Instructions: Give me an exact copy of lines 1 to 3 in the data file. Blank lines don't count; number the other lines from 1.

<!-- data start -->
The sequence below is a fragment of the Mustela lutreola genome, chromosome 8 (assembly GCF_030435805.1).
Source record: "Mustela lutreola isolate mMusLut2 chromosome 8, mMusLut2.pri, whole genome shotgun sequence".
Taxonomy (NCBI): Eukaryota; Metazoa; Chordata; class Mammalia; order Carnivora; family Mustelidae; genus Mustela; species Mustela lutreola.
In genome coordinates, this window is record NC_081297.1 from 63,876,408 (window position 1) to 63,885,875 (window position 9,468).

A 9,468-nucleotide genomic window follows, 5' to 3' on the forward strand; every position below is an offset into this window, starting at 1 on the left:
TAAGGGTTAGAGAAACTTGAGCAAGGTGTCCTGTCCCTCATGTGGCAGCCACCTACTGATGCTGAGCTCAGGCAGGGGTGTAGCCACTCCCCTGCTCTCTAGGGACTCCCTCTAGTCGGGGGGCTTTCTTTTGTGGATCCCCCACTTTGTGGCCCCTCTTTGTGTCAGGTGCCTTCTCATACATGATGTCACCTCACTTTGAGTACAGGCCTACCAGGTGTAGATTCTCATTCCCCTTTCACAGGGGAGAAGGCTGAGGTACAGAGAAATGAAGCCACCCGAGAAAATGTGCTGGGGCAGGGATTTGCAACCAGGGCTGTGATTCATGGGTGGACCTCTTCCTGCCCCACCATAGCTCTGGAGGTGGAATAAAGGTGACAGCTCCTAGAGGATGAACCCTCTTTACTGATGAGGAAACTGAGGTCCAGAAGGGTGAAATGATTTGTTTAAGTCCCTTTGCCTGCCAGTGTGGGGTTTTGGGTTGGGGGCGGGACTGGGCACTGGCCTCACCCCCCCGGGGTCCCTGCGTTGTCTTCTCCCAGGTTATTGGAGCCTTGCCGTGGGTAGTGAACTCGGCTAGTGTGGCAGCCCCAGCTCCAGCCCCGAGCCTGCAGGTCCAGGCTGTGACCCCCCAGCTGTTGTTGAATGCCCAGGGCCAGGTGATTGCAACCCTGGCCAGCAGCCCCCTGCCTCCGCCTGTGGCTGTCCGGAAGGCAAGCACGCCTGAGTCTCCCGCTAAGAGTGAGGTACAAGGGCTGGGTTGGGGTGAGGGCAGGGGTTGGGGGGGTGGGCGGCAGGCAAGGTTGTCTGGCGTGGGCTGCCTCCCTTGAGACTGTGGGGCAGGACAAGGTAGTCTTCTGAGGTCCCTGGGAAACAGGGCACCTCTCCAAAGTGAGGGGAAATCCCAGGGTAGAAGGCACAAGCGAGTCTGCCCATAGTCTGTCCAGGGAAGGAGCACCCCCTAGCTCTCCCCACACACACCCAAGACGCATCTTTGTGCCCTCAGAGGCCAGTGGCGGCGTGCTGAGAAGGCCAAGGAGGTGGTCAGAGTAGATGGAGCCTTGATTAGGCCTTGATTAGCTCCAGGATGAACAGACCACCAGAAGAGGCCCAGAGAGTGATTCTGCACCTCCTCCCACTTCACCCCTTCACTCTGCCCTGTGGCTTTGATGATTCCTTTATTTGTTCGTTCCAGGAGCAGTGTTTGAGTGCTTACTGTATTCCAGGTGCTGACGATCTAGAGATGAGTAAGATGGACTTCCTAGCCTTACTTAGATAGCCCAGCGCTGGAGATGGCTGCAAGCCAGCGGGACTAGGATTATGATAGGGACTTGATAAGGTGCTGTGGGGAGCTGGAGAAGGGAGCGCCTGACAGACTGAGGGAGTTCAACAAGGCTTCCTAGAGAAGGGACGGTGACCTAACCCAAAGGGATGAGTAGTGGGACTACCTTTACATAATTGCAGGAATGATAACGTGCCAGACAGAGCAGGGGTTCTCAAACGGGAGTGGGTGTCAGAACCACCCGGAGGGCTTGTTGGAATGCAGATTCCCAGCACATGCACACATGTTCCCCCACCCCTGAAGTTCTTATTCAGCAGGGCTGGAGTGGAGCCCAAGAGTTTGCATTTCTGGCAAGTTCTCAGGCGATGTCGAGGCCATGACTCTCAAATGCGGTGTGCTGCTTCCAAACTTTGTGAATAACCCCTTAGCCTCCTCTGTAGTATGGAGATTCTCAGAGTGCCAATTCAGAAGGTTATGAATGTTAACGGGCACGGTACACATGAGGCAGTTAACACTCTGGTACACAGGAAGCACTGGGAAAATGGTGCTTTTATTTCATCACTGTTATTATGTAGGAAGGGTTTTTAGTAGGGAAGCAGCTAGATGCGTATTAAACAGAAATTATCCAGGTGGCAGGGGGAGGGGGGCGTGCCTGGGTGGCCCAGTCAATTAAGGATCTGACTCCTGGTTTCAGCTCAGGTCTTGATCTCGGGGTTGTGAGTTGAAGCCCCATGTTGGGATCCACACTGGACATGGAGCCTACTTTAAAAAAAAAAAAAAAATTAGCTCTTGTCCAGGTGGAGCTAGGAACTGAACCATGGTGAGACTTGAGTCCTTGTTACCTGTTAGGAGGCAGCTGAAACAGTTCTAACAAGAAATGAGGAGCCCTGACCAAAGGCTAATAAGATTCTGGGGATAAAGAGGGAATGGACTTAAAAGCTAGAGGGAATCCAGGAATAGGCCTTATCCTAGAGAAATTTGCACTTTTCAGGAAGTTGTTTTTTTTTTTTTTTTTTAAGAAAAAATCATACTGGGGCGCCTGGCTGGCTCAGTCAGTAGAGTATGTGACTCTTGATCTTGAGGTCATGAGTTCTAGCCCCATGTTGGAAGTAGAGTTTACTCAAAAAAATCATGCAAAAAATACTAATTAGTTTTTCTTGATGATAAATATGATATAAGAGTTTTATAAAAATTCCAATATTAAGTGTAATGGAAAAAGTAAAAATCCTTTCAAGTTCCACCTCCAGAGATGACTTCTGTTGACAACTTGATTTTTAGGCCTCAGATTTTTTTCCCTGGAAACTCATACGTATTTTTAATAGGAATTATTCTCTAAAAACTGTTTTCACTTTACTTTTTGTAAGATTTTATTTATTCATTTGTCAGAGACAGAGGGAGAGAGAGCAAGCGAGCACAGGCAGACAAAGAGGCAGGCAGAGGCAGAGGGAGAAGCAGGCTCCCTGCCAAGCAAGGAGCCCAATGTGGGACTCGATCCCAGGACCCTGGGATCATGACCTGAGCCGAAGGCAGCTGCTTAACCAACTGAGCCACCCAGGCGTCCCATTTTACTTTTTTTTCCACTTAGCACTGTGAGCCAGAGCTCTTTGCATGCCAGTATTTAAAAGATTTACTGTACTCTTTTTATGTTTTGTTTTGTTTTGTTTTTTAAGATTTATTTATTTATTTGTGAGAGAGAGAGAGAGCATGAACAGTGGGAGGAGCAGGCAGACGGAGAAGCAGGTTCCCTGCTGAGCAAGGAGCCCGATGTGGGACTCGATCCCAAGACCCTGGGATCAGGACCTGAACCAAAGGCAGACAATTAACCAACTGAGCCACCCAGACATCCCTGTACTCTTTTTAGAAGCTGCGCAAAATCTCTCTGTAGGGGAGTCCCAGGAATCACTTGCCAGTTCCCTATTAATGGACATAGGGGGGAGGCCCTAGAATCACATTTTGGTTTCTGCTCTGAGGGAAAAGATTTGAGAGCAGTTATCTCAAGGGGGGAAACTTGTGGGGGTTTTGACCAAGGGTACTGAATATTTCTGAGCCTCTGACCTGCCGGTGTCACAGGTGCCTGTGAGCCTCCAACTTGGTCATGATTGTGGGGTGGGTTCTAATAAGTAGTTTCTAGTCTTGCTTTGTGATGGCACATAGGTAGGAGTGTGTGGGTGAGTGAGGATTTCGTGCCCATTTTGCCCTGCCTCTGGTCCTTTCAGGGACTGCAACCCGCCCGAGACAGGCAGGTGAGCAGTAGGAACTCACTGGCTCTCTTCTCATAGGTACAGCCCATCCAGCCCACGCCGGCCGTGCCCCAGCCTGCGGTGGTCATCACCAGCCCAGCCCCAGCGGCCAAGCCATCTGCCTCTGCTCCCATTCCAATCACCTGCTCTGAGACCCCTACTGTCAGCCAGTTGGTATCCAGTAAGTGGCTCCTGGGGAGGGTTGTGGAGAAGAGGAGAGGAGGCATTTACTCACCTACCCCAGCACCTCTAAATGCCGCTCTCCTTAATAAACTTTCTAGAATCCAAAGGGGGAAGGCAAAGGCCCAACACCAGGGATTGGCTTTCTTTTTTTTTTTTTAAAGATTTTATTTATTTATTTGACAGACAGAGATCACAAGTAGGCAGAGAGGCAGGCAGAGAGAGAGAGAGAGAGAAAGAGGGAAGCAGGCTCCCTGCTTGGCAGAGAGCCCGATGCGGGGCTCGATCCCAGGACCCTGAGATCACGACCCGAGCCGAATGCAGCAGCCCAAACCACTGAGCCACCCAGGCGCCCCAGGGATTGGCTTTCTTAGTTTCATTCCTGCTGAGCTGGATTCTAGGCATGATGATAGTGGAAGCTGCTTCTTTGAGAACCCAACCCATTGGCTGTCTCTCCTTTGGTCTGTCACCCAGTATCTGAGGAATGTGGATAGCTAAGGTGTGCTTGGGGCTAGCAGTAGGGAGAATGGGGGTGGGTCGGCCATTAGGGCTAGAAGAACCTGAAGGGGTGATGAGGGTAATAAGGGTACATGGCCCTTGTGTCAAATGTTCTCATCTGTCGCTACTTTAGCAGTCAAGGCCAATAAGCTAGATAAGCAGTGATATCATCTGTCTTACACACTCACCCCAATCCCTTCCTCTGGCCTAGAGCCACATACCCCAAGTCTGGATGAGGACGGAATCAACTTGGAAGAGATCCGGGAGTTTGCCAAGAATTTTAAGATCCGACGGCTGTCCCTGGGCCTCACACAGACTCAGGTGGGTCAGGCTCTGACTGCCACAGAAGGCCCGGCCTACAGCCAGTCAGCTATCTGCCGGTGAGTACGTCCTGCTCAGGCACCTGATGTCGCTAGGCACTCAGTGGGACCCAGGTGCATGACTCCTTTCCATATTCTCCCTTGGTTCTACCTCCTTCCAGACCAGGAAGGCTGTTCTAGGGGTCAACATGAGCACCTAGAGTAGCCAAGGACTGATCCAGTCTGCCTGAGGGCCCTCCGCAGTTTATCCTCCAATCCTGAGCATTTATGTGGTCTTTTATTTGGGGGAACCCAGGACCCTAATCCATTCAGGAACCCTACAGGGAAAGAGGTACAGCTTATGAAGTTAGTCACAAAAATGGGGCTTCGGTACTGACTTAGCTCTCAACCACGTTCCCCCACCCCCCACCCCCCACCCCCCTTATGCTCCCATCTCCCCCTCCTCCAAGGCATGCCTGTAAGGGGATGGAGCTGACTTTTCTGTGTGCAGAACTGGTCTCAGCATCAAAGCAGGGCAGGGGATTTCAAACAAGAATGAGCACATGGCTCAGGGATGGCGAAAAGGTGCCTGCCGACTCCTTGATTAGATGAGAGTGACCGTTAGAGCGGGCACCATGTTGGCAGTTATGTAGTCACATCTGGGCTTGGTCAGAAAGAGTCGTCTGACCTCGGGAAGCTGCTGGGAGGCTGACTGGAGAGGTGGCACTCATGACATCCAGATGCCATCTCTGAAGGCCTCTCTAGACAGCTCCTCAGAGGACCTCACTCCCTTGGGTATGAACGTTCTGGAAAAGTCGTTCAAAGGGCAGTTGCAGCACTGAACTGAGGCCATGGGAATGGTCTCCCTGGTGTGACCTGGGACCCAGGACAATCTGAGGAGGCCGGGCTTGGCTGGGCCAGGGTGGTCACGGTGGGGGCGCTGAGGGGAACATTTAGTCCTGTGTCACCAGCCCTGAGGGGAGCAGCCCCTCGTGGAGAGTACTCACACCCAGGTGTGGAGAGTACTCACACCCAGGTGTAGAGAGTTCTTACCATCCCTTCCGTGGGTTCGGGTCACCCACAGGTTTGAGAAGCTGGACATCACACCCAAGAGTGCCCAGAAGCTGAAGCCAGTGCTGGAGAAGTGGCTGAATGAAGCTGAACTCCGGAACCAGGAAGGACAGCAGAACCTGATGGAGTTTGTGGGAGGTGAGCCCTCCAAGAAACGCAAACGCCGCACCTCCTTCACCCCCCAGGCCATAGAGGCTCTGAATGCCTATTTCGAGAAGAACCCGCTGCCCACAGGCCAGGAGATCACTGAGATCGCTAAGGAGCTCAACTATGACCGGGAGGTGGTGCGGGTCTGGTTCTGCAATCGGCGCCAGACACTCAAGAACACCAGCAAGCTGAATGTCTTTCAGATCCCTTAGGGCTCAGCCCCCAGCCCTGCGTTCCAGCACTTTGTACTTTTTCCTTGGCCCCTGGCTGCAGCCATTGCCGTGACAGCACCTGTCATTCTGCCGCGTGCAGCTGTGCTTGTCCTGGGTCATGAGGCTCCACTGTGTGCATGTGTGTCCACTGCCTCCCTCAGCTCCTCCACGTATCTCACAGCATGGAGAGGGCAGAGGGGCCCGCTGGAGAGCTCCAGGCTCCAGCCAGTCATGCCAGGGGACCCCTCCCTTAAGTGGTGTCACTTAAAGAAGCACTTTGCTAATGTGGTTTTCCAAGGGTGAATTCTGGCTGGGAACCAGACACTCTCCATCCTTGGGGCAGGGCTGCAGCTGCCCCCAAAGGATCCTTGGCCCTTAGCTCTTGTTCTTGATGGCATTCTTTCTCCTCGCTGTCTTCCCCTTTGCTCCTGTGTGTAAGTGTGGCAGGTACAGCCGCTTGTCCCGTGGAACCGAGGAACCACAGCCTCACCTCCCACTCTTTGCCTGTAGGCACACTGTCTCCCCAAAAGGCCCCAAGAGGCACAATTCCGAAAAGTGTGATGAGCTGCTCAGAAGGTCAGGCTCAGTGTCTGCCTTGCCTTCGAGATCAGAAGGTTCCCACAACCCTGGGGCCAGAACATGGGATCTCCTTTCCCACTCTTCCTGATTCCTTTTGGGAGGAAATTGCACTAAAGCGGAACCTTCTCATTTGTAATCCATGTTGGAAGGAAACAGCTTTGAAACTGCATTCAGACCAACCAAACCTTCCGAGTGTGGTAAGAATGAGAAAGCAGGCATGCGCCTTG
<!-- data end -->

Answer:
The sequence below is a fragment of the Mustela lutreola genome, chromosome 8 (assembly GCF_030435805.1).
Source record: "Mustela lutreola isolate mMusLut2 chromosome 8, mMusLut2.pri, whole genome shotgun sequence".
Taxonomy (NCBI): Eukaryota; Metazoa; Chordata; class Mammalia; order Carnivora; family Mustelidae; genus Mustela; species Mustela lutreola.